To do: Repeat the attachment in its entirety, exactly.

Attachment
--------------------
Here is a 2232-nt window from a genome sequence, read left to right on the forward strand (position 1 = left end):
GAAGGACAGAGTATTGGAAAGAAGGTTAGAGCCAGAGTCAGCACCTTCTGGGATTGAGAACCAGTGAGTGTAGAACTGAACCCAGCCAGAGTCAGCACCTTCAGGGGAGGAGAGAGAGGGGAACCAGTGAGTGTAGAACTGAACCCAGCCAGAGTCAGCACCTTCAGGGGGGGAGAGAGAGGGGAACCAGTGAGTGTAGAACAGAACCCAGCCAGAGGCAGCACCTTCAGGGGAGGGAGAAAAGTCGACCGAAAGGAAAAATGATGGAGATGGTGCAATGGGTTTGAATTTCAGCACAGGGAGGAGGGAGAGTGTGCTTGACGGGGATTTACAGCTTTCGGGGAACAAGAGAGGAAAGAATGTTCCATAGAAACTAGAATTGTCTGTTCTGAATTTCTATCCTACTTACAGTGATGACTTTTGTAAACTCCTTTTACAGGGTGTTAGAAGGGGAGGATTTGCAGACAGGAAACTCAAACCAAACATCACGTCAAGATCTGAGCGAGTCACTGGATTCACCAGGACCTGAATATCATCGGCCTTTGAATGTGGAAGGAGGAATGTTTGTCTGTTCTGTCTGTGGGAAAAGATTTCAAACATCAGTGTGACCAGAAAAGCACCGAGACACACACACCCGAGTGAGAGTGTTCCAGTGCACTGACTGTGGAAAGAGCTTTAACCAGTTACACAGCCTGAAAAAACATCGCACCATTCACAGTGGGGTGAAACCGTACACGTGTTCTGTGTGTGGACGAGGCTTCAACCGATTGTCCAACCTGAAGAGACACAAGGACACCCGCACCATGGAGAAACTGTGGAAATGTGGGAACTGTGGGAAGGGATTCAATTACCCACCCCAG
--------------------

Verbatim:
Here is a 2232-nt window from a genome sequence, read left to right on the forward strand (position 1 = left end):
GAAGGACAGAGTATTGGAAAGAAGGTTAGAGCCAGAGTCAGCACCTTCTGGGATTGAGAACCAGTGAGTGTAGAACTGAACCCAGCCAGAGTCAGCACCTTCAGGGGAGGAGAGAGAGGGGAACCAGTGAGTGTAGAACTGAACCCAGCCAGAGTCAGCACCTTCAGGGGGGGAGAGAGAGGGGAACCAGTGAGTGTAGAACAGAACCCAGCCAGAGGCAGCACCTTCAGGGGAGGGAGAAAAGTCGACCGAAAGGAAAAATGATGGAGATGGTGCAATGGGTTTGAATTTCAGCACAGGGAGGAGGGAGAGTGTGCTTGACGGGGATTTACAGCTTTCGGGGAACAAGAGAGGAAAGAATGTTCCATAGAAACTAGAATTGTCTGTTCTGAATTTCTATCCTACTTACAGTGATGACTTTTGTAAACTCCTTTTACAGGGTGTTAGAAGGGGAGGATTTGCAGACAGGAAACTCAAACCAAACATCACGTCAAGATCTGAGCGAGTCACTGGATTCACCAGGACCTGAATATCATCGGCCTTTGAATGTGGAAGGAGGAATGTTTGTCTGTTCTGTCTGTGGGAAAAGATTTCAAACATCAGTGTGACCAGAAAAGCACCGAGACACACACACCCGAGTGAGAGTGTTCCAGTGCACTGACTGTGGAAAGAGCTTTAACCAGTTACACAGCCTGAAAAAACATCGCACCATTCACAGTGGGGTGAAACCGTACACGTGTTCTGTGTGTGGACGAGGCTTCAACCGATTGTCCAACCTGAAGAGACACAAGGACACCCGCACCATGGAGAAACTGTGGAAATGTGGGAACTGTGGGAAGGGATTCAATTACCCACCCCAG